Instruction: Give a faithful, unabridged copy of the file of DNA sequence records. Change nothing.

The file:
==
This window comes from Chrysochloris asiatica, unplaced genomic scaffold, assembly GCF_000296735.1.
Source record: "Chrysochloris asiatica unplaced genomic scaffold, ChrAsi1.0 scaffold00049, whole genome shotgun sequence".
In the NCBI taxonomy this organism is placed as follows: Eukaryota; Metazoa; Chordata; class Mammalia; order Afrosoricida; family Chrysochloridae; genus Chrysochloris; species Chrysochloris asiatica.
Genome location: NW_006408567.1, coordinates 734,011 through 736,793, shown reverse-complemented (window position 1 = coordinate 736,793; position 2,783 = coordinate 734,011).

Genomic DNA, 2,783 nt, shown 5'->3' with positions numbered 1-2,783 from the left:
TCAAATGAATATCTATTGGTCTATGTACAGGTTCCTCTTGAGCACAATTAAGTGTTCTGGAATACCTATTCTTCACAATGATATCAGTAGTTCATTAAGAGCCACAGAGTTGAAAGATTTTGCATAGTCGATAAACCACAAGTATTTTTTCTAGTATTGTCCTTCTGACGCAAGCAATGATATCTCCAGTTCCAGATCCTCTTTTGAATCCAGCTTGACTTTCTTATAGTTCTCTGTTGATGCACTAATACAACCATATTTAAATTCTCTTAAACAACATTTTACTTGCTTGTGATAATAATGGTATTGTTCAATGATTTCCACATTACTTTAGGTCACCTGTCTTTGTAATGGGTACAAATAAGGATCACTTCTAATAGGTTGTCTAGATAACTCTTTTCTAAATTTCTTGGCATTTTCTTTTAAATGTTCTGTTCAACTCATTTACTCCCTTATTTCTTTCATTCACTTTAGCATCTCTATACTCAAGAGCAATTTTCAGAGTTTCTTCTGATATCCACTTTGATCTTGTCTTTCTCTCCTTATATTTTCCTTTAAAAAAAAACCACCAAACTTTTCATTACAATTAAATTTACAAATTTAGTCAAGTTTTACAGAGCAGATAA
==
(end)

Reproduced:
This window comes from Chrysochloris asiatica, unplaced genomic scaffold, assembly GCF_000296735.1.
Source record: "Chrysochloris asiatica unplaced genomic scaffold, ChrAsi1.0 scaffold00049, whole genome shotgun sequence".
In the NCBI taxonomy this organism is placed as follows: Eukaryota; Metazoa; Chordata; class Mammalia; order Afrosoricida; family Chrysochloridae; genus Chrysochloris; species Chrysochloris asiatica.
Genome location: NW_006408567.1, coordinates 734,011 through 736,793, shown reverse-complemented (window position 1 = coordinate 736,793; position 2,783 = coordinate 734,011).

Genomic DNA, 2,783 nt, shown 5'->3' with positions numbered 1-2,783 from the left:
TCAAATGAATATCTATTGGTCTATGTACAGGTTCCTCTTGAGCACAATTAAGTGTTCTGGAATACCTATTCTTCACAATGATATCAGTAGTTCATTAAGAGCCACAGAGTTGAAAGATTTTGCATAGTCGATAAACCACAAGTATTTTTTCTAGTATTGTCCTTCTGACGCAAGCAATGATATCTCCAGTTCCAGATCCTCTTTTGAATCCAGCTTGACTTTCTTATAGTTCTCTGTTGATGCACTAATACAACCATATTTAAATTCTCTTAAACAACATTTTACTTGCTTGTGATAATAATGGTATTGTTCAATGATTTCCACATTACTTTAGGTCACCTGTCTTTGTAATGGGTACAAATAAGGATCACTTCTAATAGGTTGTCTAGATAACTCTTTTCTAAATTTCTTGGCATTTTCTTTTAAATGTTCTGTTCAACTCATTTACTCCCTTATTTCTTTCATTCACTTTAGCATCTCTATACTCAAGAGCAATTTTCAGAGTTTCTTCTGATATCCACTTTGATCTTGTCTTTCTCTCCTTATATTTTCCTTTAAAAAAAAACCACCAAACTTTTCATTACAATTAAATTTACAAATTTAGTCAAGTTTTACAGAGCAGATAA